Osteoarthritis in patients with anterior cruciate ligament rupture: A review of risk factors

Louboutin H, Debarge R, Richou J, Ait Si Selmi T, Donnell AT, Neyret P and Dubrana F. (2009) The Knee. 16:239-244.

This is the editor's interpretation of a paper published in the orthopaedic literature in 2009 - our attempt to make relevant medical articles accessible to lay readers. If you wish to read the original it is easy to ask your librarian to obtain a reprint for you from any medical library.


This paper is a review where the authors look at the risk factors for developing osteoarthritis (OA) in patients who have had a rupture of their anterior cruciate ligament (ACL).

In their introduction the authors highlight that untreated ruptures of the anterior cruciate ligament lead to degenerative changes in the tibiofemoral joint (joint surfaces of tibia or femur bone), but they point out that there is a discrepancy between the presence of OA reported from X-rays and the presence of symptoms reported by the patients. They also offer the concept of 'copers' and 'non-copers' and suggest that most reports are those of the non-copers.

 

Phases of damage

The authors consider the three phases when damage can occur to other structures in the knee after ACL injury and they list the risk factors for developing OA in each of these phases -

Primary damage - ie occurring at the time of the initial injury

At the time of injury, other structures besides the ACL may also be damaged - the joint surface, menisci, capsule, other ligaments - and the more bits that are damaged the greater the risk of developing OA in the untreated knee.

 

Secondary damage - ie occurring because of giving way and instability

This may affect the joint cartilage, the meniscus and other ligaments, which may become stretched.

 

Tertiary damage - ie due to alteration of the mechanics due to abnormal shearing forces

Tertiary damage may include -

  • increased anterior tibial displacement - the torn ligament allows abnormal slippage of the tibia forwards underneath the femur as there is no ACL to restrain this. This leads to shearing forces on the medial (inner) aspect of the joint, and the posterior horn of the meniscus gets wedged between the tibia and the back of the rounded condyle of the femur, resulting in longitudinal splits in the posterior horn. Initially these splits are only partial, but eventually the split goes right through the meniscus, forming a bucket-handle tear of the meniscus. Within 10 years all patients who have had an ACL tear and who do not undergo reconstruction are likely to have a medial meniscus tear.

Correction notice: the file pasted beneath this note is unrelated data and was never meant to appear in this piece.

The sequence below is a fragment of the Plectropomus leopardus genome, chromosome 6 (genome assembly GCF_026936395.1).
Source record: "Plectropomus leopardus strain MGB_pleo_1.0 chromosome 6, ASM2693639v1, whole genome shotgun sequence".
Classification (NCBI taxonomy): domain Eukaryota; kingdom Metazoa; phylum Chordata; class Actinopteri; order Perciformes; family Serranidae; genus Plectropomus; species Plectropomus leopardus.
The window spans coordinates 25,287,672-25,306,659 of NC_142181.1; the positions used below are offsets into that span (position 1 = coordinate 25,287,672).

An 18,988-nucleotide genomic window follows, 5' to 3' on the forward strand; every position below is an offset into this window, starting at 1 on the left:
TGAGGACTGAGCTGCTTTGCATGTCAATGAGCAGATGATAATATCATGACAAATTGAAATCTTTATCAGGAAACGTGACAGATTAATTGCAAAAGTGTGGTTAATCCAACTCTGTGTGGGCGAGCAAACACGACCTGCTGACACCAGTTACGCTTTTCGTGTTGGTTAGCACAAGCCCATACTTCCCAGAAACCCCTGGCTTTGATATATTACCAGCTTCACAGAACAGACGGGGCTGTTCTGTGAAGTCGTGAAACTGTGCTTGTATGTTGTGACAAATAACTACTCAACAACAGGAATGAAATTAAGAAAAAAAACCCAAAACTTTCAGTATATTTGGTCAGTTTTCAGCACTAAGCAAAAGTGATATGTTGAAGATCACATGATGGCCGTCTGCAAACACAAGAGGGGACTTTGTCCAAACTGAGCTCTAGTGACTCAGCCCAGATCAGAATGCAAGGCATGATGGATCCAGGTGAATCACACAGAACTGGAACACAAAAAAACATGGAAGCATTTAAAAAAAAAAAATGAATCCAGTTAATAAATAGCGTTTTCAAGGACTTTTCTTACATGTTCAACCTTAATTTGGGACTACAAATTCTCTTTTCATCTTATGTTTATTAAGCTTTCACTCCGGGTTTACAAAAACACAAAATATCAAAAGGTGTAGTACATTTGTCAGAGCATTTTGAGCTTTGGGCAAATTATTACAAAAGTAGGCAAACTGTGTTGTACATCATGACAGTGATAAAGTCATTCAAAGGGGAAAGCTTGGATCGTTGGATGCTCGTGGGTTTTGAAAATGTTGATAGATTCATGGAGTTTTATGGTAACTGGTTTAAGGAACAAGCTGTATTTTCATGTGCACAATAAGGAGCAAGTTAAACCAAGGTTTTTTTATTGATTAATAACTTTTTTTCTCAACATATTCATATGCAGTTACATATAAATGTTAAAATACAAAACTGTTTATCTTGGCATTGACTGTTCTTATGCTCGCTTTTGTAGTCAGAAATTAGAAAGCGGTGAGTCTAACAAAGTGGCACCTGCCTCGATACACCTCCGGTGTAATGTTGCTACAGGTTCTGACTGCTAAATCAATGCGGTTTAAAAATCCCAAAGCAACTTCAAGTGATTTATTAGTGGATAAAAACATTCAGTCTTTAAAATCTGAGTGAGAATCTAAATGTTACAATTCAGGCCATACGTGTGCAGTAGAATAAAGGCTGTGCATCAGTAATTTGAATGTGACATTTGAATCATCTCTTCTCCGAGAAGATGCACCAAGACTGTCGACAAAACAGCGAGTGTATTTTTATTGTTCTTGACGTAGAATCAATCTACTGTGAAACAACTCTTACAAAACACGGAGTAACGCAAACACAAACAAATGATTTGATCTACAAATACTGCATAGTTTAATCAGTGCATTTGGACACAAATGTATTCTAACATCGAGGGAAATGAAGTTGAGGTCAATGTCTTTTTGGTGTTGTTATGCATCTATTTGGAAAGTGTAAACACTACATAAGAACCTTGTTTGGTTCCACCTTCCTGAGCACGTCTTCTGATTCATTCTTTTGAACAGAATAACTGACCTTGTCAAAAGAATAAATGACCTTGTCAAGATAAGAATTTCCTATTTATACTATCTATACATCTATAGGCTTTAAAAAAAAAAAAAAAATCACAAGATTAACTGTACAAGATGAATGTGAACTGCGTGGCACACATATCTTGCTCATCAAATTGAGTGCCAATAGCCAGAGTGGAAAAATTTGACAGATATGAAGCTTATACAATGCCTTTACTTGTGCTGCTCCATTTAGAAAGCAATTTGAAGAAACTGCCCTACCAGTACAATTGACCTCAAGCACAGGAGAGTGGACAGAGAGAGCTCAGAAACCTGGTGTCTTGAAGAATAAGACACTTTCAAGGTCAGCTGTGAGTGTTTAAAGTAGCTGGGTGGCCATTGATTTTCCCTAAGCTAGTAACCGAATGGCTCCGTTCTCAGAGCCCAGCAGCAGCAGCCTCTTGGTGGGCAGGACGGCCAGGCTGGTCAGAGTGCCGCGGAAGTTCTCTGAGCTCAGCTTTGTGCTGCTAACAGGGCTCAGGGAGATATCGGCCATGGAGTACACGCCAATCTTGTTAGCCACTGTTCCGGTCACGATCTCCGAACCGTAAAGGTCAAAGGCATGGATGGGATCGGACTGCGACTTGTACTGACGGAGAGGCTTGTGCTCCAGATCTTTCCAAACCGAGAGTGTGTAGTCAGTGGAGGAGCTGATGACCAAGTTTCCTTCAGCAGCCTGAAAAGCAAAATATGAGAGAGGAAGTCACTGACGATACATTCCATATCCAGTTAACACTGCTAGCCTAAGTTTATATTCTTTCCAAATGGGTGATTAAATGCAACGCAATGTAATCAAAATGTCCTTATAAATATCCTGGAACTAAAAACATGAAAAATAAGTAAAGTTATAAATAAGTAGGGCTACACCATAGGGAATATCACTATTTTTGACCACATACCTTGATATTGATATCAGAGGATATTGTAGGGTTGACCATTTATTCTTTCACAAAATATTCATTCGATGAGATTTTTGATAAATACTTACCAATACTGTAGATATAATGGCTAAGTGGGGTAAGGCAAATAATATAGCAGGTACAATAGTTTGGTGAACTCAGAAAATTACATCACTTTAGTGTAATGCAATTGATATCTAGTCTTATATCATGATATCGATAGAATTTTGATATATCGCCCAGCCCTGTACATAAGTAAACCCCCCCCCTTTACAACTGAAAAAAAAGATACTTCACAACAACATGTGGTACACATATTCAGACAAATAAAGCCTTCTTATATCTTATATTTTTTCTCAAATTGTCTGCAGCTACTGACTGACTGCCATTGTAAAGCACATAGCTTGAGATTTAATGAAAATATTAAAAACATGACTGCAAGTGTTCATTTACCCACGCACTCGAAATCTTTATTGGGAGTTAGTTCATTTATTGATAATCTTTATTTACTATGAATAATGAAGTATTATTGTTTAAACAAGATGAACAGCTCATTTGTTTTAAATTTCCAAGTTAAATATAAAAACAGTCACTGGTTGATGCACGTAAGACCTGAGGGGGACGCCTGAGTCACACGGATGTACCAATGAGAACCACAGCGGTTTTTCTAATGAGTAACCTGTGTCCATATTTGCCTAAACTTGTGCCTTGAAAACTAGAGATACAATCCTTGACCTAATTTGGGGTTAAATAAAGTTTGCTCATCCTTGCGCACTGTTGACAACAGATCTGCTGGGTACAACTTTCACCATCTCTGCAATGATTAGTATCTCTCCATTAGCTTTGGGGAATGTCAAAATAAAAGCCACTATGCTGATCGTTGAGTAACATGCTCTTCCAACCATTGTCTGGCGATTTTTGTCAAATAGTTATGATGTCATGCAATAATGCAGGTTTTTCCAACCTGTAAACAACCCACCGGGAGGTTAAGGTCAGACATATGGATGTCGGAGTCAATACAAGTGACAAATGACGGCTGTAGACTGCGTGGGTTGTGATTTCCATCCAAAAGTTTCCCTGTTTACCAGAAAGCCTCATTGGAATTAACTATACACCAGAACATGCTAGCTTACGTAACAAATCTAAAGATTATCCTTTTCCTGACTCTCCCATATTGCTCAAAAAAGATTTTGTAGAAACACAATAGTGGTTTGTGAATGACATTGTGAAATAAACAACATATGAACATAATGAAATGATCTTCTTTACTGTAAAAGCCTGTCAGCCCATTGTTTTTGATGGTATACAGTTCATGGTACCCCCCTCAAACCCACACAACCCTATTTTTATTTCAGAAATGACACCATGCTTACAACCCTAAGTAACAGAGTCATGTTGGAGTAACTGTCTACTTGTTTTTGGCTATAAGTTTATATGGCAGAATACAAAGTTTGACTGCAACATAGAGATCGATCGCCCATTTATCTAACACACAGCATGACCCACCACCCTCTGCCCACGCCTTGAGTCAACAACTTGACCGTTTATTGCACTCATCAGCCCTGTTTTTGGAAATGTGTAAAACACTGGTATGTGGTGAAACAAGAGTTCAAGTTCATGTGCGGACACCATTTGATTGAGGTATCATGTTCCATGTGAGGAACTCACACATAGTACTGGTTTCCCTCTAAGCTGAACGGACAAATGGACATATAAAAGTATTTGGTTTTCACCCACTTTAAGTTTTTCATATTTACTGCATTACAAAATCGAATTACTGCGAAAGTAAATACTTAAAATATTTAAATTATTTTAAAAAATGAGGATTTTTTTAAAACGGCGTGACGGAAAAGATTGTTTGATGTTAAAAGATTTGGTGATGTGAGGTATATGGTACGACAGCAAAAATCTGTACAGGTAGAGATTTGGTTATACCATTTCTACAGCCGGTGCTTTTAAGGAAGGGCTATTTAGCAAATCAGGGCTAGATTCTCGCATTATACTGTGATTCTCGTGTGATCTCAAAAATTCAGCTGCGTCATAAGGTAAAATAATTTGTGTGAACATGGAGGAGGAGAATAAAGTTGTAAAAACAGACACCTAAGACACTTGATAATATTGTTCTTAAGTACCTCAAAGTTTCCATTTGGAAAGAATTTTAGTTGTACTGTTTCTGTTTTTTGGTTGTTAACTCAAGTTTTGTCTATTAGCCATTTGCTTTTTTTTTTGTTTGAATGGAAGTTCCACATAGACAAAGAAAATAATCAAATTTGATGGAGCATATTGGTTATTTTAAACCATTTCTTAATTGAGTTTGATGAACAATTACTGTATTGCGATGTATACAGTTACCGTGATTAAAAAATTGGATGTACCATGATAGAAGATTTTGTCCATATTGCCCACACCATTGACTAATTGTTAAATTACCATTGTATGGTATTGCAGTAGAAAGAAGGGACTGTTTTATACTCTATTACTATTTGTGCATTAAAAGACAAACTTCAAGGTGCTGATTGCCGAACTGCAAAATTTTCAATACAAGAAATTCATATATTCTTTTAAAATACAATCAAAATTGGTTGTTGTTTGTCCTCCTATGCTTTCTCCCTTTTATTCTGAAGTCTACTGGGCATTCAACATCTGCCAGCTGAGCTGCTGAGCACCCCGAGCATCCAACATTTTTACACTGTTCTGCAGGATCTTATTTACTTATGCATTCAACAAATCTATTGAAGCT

• loss of the posterior horn results in aggravated tendency of the tibia to slip forwards, as the intact meniscus acts as a bearing and is one of the normal anatomic restraints - then this further shearing damages the joint cartilage.
  • as this process progresses, the fibrous capsule starts to stretch at the back on the knee on the inner (medial) side, and the cartilage damage goes right down to the bone. Where the posteromedial capsule is stretched a mushroom-like bony outgrowth can form (an osteophyte or spur), and X-rays may show the rounded end (condyle) of the femur riding onto this prominence.

 

The paper in full makes very good reading, and the authors discuss many factors affecting the development of OA after ACL rupture. Finally, the authors present a very informative flowchart which they have put together from several studies, a summary of which is -

  • At the time of the initial ACL rupture, 20% of patients also have a meniscal tear and 16% show damage to the joint cartilage.
  • Without ACL reconstruction, after 20 years 60-100% of patients have OA. After 30 years 86-100% have OA, and 42% go on to a total knee replacement.
  • With reconstuction the figures are better, but are also influence by whether or not any meniscal tear was repaired rather than removed (meniscectomy). If the meniscus was normal or was repaired, after 20 years the incidence of OA was 14-26%, but this went up to 37% if there was a meniscectomy.

They conclude that the principle reason for developing OA after ACL rupture is the shear force leading to the tibia slipping forward (anterior translation). The more normal the knee at the time of reconstruction, particularly the posterior horn of the medial meniscus, the lower the risk of OA. Delay in reconstruction increases the risk because of all the secondary damage that can occur.

 

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